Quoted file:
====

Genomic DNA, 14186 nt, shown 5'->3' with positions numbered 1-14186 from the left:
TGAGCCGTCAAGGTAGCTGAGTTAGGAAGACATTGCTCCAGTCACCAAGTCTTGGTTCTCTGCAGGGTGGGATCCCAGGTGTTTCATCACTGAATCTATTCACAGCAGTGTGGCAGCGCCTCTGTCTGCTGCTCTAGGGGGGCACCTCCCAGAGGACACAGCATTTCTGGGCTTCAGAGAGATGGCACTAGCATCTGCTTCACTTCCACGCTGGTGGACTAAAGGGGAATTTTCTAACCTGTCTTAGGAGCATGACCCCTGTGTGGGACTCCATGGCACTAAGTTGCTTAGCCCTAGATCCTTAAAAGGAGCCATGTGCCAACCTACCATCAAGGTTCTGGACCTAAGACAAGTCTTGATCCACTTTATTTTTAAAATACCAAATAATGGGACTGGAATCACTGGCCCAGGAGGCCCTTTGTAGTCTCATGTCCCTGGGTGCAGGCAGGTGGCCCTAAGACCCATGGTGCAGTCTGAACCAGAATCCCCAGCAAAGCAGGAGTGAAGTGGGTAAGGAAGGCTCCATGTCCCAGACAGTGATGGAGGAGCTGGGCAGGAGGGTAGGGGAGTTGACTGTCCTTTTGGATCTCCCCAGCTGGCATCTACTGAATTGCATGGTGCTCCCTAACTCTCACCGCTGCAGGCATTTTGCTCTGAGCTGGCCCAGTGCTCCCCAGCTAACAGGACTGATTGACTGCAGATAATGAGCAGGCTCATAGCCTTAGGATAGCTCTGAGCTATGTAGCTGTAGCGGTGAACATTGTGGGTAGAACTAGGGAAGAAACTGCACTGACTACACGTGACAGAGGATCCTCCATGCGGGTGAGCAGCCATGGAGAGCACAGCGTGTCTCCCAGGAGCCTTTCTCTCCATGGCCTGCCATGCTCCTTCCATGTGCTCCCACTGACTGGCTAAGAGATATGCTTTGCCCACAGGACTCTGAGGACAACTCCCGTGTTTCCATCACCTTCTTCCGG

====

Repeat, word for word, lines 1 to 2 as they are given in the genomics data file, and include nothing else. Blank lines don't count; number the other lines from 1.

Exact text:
Genomic DNA, 14186 nt, shown 5'->3' with positions numbered 1-14186 from the left:
TGAGCCGTCAAGGTAGCTGAGTTAGGAAGACATTGCTCCAGTCACCAAGTCTTGGTTCTCTGCAGGGTGGGATCCCAGGTGTTTCATCACTGAATCTATTCACAGCAGTGTGGCAGCGCCTCTGTCTGCTGCTCTAGGGGGGCACCTCCCAGAGGACACAGCATTTCTGGGCTTCAGAGAGATGGCACTAGCATCTGCTTCACTTCCACGCTGGTGGACTAAAGGGGAATTTTCTAACCTGTCTTAGGAGCATGACCCCTGTGTGGGACTCCATGGCACTAAGTTGCTTAGCCCTAGATCCTTAAAAGGAGCCATGTGCCAACCTACCATCAAGGTTCTGGACCTAAGACAAGTCTTGATCCACTTTATTTTTAAAATACCAAATAATGGGACTGGAATCACTGGCCCAGGAGGCCCTTTGTAGTCTCATGTCCCTGGGTGCAGGCAGGTGGCCCTAAGACCCATGGTGCAGTCTGAACCAGAATCCCCAGCAAAGCAGGAGTGAAGTGGGTAAGGAAGGCTCCATGTCCCAGACAGTGATGGAGGAGCTGGGCAGGAGGGTAGGGGAGTTGACTGTCCTTTTGGATCTCCCCAGCTGGCATCTACTGAATTGCATGGTGCTCCCTAACTCTCACCGCTGCAGGCATTTTGCTCTGAGCTGGCCCAGTGCTCCCCAGCTAACAGGACTGATTGACTGCAGATAATGAGCAGGCTCATAGCCTTAGGATAGCTCTGAGCTATGTAGCTGTAGCGGTGAACATTGTGGGTAGAACTAGGGAAGAAACTGCACTGACTACACGTGACAGAGGATCCTCCATGCGGGTGAGCAGCCATGGAGAGCACAGCGTGTCTCCCAGGAGCCTTTCTCTCCATGGCCTGCCATGCTCCTTCCATGTGCTCCCACTGACTGGCTAAGAGATATGCTTTGCCCACAGGACTCTGAGGACAACTCCCGTGTTTCCATCACCTTCTTCCGG